The late-night ring of a phone call can be a parent's worst nightmare. When their child's future is on the other line -- in a good way -- it's a dream come true.

Around 11 p.m. on June 26, Mitch Leidner received a hurried message from one of his football coaches at Lakeville South: Jerry Kill wanted to talk.

Not in the morning or sometime later in the week. Right that instant.

So Leidner, a 6-4, 225-pound senior-to-be quarterback for the Cougars, dialed the 10 digits that sealed his immediate post-high school plans.

"He just told me that he hadn't stopped thinking about my performance; that he hadn't seen anything like it in 28 years," Leidner said with an almost embarrassed smile, recalling how he had dazzled the coach in a passing tournament. "He wanted me to come back."

By that Wednesday, the Gophers locked up a solid verbal commitment from yet another in-state recruit. What they and everyone else saw that warm Saturday was Leidner put on a display worthy of a paid education.

Though 7-on-7 passing leagues have been around for some time, they've become what AAU is to summer basketball with national tournaments conducted annually. During one standout game, Leidner had only one incompletion. By one observer's calculation, he had one drive all day that did not result in a touchdown.

"You could not have played any better," Lakeville South coach Larry Thompson said. "Every game he was awesome. I'm thinking, 'Gol, I've never seen him play like this.' I think they were really impressed by how he stepped up under pressure and really put on a show. It was really pretty cool."

Even two months later, the words gushed out of Thompson's mouth as if Leidner had led the veteran coach to a state championship.

Alas, it was only one long day of football. But that one day still has people talking.

"He made the right decisions and accurate throws -- the two most important things for a quality quarterback," said Mankato West senior quarterback Philip Nelson, whose team lost to Lakeville South in the 7-on-7 championship game that day. "Why wouldn't you go after a quarterback like that?"

Nelson, too, has committed to the Gophers. He and Leidner don't know one another except from a mutual link on Facebook, but that's about to change.

"There's not any tension or anything," Nelson said. "You want competition at every position because that's going to bring out the best in everybody else."

A family affair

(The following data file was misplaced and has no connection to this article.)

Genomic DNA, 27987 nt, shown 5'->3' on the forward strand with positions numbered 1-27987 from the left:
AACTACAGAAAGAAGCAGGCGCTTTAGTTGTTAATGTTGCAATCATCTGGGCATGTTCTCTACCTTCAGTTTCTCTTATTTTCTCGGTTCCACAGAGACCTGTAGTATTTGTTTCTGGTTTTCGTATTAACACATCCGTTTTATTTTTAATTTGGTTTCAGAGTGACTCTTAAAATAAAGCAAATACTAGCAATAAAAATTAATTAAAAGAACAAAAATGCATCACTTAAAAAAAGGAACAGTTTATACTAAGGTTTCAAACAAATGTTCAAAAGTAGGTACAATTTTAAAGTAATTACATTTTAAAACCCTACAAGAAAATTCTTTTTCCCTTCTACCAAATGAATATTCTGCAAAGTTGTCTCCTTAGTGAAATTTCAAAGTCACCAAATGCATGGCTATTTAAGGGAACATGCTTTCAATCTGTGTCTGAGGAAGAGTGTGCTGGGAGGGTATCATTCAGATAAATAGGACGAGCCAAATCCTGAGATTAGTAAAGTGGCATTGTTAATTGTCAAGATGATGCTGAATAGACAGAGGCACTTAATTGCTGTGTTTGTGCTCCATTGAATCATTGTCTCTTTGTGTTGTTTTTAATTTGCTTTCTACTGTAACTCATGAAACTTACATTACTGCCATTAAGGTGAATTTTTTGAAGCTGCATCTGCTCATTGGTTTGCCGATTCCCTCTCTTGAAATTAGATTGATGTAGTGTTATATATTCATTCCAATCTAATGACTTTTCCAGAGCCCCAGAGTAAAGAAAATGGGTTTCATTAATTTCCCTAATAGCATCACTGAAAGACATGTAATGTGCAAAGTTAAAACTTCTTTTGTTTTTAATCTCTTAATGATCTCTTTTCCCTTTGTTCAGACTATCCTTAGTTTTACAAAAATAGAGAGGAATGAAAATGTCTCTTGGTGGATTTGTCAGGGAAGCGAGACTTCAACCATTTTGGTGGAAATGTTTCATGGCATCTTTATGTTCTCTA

Competition is nothing new to Leidner. He and two younger brothers -- Matt and Jake -- have worn out the family's basketball hoop from all the dunking attempts over the years. For the first time since their earliest days in pads and helmets, Matt and Mitch will be on the same field this fall.

Matt, a 6-1, 225-pound junior, will start the season at center for the Cougars.

"We've been working on it every day and there's some chemistry there," Matt Leidner said. "It puts a lot of pressure on me, because if I screw up he can yell at me and not get in trouble, you know?"

Thompson doesn't foresee that being a regular occurrence.

"Both of these kids work harder than any guy we've got on this team," he said.

Once Lakeville South's basketball season ended last March -- ever the aggressor, Mitch Leidner has been known to foul out of a game or two, and did against Eden Prairie in the Class 4A quarterfinals -- the focus turned solely to football.

Mitch worked out with teammates, including a trio of speedy receivers in Matt Heller, Devon Bzoskie and Tyrone Powell, and with a trainer in downtown Minneapolis.

Leidner got stronger, which helped his stock as a tight end and initially caught the eye of the Gophers staff.

Then they saw him throw.

"They liked me getting my nose in there," as a tight end, Leidner said. "But at quarterback is when they really saw I could play."

Leidner's stats as a junior -- 2,097 yards with 17 touchdowns and another six scores on the ground -- weren't mind-blowing. He runs the 40-yard dash in 4.9 seconds. But ...

"[Kill] recognizes talent and character," Thompson said. "It's a whole lot better to get an in-state kid that cares. When Mitch was at that tournament, Jerry Kill stood by me for three games just talking -- he's a good 'ol boy, I consider myself to be a good 'ol boy. And I told him, 'Coach, I think he can be a great quarterback but I know he's going to be a great student, he's going to be a quality citizen and you can live and die with guys like that because they will battle 'til the end.'

''The coolest thing for me to see is it working out for [Leidner], because I'm not sure a lot of people thought he'd be a [D-I] quarterback."

With Nelson in the mix and the Gophers already having true freshman Max Shortell to back up MarQueis Gray this season, he might not be. But Leidner's stock has risen enough that as the prep football season dawns, he is clearly one of the area's top players to get to know.

"Right now, I want to have a really successful senior year," he said. "But when that's all said and done, it's going to be hard work every single day to get it done. [Minnesota] didn't offer me after they saw my junior highlight tape, but then they see me going into my senior year and how much better I've gotten. And their mouths just dropped."